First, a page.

By Chris York
With only 38 days until Britain leaves the EU and political negotiations seemingly deadlocked, the health service is hiring people to monitor the potential stockpiling of medicines, manage the supply of “critical” drugs, and ensure information can still be shared with the EU.
Screenshots obtained by HuffPost UK show the roles advertised cover a variety of positions, including senior strategic managers and regional “EU exit leads”. All roles are advertised as short-term 3-6 month secondments, “however there may be potential for these to be extended”, the advert reads.
The internal messages also show the NHS has set up a national coordination centre in Leeds to prepare for a no-deal, as well as a series of regional coordination centres. All are modelled on the NHS’s emergency preparedness teams, used in the event of a national disaster such as pandemic flu outbreak or a chemical attack.
The introductory messages on the NHS England intranet opens with the message: “EU Exit roles recruiting now!
“EU Exit need YOU! As part of the response to the EU exit we’re recruiting to a number of EU Exit roles across NHS England and NHS Improvement. Take a look at the roles and how you can register your interest,” the message reads.
So far, only a handful of the positions appear to have been filled.
Some of the key jobs being advertised, both internally and externally, include:
- Senior manager to “cover issues on maintaining the attractiveness of the UK for clinical trials”;
- Project delivery manager to look after “management of critical medicine supply issues”;
- Director to “establish function to monitor trust order levels to identify where suppliers are increasing their prices and monitor whether any stockpiling is occurring”.
NHS policy teams are “still working” to understand the impact of what they describe as “different EU scenarios”, listed as: “transition deal, no-deal and a delayed deal”.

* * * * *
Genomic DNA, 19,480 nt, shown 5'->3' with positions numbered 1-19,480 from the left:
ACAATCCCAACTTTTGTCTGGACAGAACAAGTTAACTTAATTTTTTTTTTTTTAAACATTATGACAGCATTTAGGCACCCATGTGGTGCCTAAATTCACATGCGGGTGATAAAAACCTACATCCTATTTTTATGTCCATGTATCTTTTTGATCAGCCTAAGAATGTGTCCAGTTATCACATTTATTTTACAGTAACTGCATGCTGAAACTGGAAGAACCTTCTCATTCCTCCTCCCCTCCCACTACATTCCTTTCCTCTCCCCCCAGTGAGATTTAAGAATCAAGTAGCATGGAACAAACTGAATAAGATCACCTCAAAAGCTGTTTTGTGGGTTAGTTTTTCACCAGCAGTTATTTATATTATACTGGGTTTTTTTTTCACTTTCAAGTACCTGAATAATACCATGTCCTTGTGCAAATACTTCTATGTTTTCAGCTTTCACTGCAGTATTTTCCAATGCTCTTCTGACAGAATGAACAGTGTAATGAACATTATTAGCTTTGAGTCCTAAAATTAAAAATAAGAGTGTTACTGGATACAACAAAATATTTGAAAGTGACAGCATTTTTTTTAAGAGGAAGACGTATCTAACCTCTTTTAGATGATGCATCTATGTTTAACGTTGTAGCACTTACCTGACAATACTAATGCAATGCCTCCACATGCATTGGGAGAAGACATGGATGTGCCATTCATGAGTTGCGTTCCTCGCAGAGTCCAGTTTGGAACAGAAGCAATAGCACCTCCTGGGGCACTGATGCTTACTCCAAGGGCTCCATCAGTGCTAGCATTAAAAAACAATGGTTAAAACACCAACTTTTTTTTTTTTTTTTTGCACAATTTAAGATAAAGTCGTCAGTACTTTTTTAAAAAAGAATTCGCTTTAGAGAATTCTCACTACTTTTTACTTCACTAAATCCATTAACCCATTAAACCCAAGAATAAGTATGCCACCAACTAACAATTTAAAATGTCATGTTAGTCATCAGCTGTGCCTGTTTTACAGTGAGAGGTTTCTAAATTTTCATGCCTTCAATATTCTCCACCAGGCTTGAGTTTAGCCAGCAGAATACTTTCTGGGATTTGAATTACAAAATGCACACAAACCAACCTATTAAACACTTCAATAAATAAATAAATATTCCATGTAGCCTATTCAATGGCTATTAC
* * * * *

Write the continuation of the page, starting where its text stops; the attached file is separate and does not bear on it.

Specifically, they are examining the “potential impact of EU Exit on medicine supply to the NHS”, the continuity of care for UK nationals resident in the EU and the “impact on the flow of data from EU to the UK”.
The national coordination centre in Leeds is currently operating on a skeleton staff “but is likely to increase cover to extended hours over 7 days for the peak period of potential disruption”, the adverts read.
“Increased capacity is now required to enable the centre to become fully operational and allow the NHS to respond to potential multiple disruptions to NHS operations arising from a no-deal Brexit.”
When asked in the commons on Tuesday how much money had already been spent on the NHS’s no-deal planning, Health Secretary Matt Hancock, said: “Around £11m has been spent already… and I expect it will remain at that level, if a little higher.”
Hancock has already alluded to NHS planning in the even of a no-deal, telling parliament’s health and social care committee last month that medicine “will be prioritised” over food if Brexit disrupts supply chains.
Simon Stevens, chief executive of NHS England, who was also questioned at the time, said no-deal contingency plans have been “activated”.
He said: “We are assigning up to 200 people between now and 29 March in terms of no-deal Brexit preparation… if everybody in that no-deal scenario does what they are supposed to do, the NHS will continue to see the goods and supplies flow.”
Last month the Chief Executive of the NHS Confederation, Niall Dickson, told the committee a no-deal Brexit would be a “real disaster” for the NHS.
NHS England has been contacted for comment.